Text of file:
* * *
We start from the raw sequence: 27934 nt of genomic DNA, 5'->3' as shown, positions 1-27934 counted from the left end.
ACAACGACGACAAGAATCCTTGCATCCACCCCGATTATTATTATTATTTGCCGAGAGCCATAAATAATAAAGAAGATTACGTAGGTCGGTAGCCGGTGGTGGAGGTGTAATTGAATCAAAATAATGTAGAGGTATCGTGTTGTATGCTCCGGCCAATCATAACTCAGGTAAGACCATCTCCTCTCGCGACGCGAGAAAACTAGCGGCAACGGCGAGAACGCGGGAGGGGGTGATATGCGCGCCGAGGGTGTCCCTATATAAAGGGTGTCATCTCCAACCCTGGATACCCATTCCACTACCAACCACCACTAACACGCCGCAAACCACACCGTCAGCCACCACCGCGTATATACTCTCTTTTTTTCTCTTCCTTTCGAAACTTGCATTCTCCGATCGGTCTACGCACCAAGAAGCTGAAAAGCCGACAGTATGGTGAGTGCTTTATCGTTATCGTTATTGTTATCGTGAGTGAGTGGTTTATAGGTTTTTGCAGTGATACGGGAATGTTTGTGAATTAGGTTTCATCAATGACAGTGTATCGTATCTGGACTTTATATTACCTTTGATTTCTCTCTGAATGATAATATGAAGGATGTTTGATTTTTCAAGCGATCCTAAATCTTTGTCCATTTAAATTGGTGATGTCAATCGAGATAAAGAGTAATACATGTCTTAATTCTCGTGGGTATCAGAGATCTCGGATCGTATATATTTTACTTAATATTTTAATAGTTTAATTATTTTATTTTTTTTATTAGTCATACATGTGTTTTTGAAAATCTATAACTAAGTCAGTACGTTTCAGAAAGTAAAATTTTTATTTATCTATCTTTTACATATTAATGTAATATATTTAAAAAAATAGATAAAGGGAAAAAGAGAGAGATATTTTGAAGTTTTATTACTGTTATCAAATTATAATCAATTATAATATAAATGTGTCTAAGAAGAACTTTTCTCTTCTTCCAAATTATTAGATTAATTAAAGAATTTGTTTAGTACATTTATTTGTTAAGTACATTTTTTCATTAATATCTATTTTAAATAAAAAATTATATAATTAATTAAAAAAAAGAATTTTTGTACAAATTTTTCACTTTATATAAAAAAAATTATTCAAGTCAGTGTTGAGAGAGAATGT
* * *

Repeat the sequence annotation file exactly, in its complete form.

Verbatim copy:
We start from the raw sequence: 27934 nt of genomic DNA, 5'->3' as shown, positions 1-27934 counted from the left end.
ACAACGACGACAAGAATCCTTGCATCCACCCCGATTATTATTATTATTTGCCGAGAGCCATAAATAATAAAGAAGATTACGTAGGTCGGTAGCCGGTGGTGGAGGTGTAATTGAATCAAAATAATGTAGAGGTATCGTGTTGTATGCTCCGGCCAATCATAACTCAGGTAAGACCATCTCCTCTCGCGACGCGAGAAAACTAGCGGCAACGGCGAGAACGCGGGAGGGGGTGATATGCGCGCCGAGGGTGTCCCTATATAAAGGGTGTCATCTCCAACCCTGGATACCCATTCCACTACCAACCACCACTAACACGCCGCAAACCACACCGTCAGCCACCACCGCGTATATACTCTCTTTTTTTCTCTTCCTTTCGAAACTTGCATTCTCCGATCGGTCTACGCACCAAGAAGCTGAAAAGCCGACAGTATGGTGAGTGCTTTATCGTTATCGTTATTGTTATCGTGAGTGAGTGGTTTATAGGTTTTTGCAGTGATACGGGAATGTTTGTGAATTAGGTTTCATCAATGACAGTGTATCGTATCTGGACTTTATATTACCTTTGATTTCTCTCTGAATGATAATATGAAGGATGTTTGATTTTTCAAGCGATCCTAAATCTTTGTCCATTTAAATTGGTGATGTCAATCGAGATAAAGAGTAATACATGTCTTAATTCTCGTGGGTATCAGAGATCTCGGATCGTATATATTTTACTTAATATTTTAATAGTTTAATTATTTTATTTTTTTTATTAGTCATACATGTGTTTTTGAAAATCTATAACTAAGTCAGTACGTTTCAGAAAGTAAAATTTTTATTTATCTATCTTTTACATATTAATGTAATATATTTAAAAAAATAGATAAAGGGAAAAAGAGAGAGATATTTTGAAGTTTTATTACTGTTATCAAATTATAATCAATTATAATATAAATGTGTCTAAGAAGAACTTTTCTCTTCTTCCAAATTATTAGATTAATTAAAGAATTTGTTTAGTACATTTATTTGTTAAGTACATTTTTTCATTAATATCTATTTTAAATAAAAAATTATATAATTAATTAAAAAAAAGAATTTTTGTACAAATTTTTCACTTTATATAAAAAAAATTATTCAAGTCAGTGTTGAGAGAGAATGT